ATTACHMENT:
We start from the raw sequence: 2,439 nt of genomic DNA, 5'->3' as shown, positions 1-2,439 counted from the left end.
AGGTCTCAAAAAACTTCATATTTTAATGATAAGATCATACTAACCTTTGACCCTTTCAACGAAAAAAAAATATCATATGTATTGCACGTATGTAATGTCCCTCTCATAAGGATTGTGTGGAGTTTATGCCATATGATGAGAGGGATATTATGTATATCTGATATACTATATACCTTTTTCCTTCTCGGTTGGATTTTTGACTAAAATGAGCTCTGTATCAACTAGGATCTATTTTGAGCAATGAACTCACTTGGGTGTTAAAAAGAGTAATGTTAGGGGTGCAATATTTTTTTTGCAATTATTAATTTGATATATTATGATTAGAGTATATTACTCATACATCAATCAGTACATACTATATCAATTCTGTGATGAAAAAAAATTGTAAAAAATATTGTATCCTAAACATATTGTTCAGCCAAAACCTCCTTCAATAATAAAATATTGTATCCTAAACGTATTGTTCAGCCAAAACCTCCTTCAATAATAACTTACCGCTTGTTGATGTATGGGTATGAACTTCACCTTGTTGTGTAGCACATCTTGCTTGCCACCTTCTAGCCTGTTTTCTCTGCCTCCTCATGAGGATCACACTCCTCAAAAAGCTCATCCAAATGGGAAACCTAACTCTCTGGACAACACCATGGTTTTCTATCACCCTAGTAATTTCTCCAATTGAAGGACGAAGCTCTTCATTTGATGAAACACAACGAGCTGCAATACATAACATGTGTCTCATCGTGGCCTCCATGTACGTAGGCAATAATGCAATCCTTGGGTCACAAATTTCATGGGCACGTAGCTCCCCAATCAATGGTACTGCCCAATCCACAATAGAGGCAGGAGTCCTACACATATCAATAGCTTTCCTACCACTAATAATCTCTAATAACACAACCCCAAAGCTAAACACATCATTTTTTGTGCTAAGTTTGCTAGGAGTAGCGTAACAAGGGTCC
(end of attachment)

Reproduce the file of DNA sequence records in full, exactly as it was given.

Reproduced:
We start from the raw sequence: 2,439 nt of genomic DNA, 5'->3' as shown, positions 1-2,439 counted from the left end.
AGGTCTCAAAAAACTTCATATTTTAATGATAAGATCATACTAACCTTTGACCCTTTCAACGAAAAAAAAATATCATATGTATTGCACGTATGTAATGTCCCTCTCATAAGGATTGTGTGGAGTTTATGCCATATGATGAGAGGGATATTATGTATATCTGATATACTATATACCTTTTTCCTTCTCGGTTGGATTTTTGACTAAAATGAGCTCTGTATCAACTAGGATCTATTTTGAGCAATGAACTCACTTGGGTGTTAAAAAGAGTAATGTTAGGGGTGCAATATTTTTTTTGCAATTATTAATTTGATATATTATGATTAGAGTATATTACTCATACATCAATCAGTACATACTATATCAATTCTGTGATGAAAAAAAATTGTAAAAAATATTGTATCCTAAACATATTGTTCAGCCAAAACCTCCTTCAATAATAAAATATTGTATCCTAAACGTATTGTTCAGCCAAAACCTCCTTCAATAATAACTTACCGCTTGTTGATGTATGGGTATGAACTTCACCTTGTTGTGTAGCACATCTTGCTTGCCACCTTCTAGCCTGTTTTCTCTGCCTCCTCATGAGGATCACACTCCTCAAAAAGCTCATCCAAATGGGAAACCTAACTCTCTGGACAACACCATGGTTTTCTATCACCCTAGTAATTTCTCCAATTGAAGGACGAAGCTCTTCATTTGATGAAACACAACGAGCTGCAATACATAACATGTGTCTCATCGTGGCCTCCATGTACGTAGGCAATAATGCAATCCTTGGGTCACAAATTTCATGGGCACGTAGCTCCCCAATCAATGGTACTGCCCAATCCACAATAGAGGCAGGAGTCCTACACATATCAATAGCTTTCCTACCACTAATAATCTCTAATAACACAACCCCAAAGCTAAACACATCATTTTTTGTGCTAAGTTTGCTAGGAGTAGCGTAACAAGGGTCC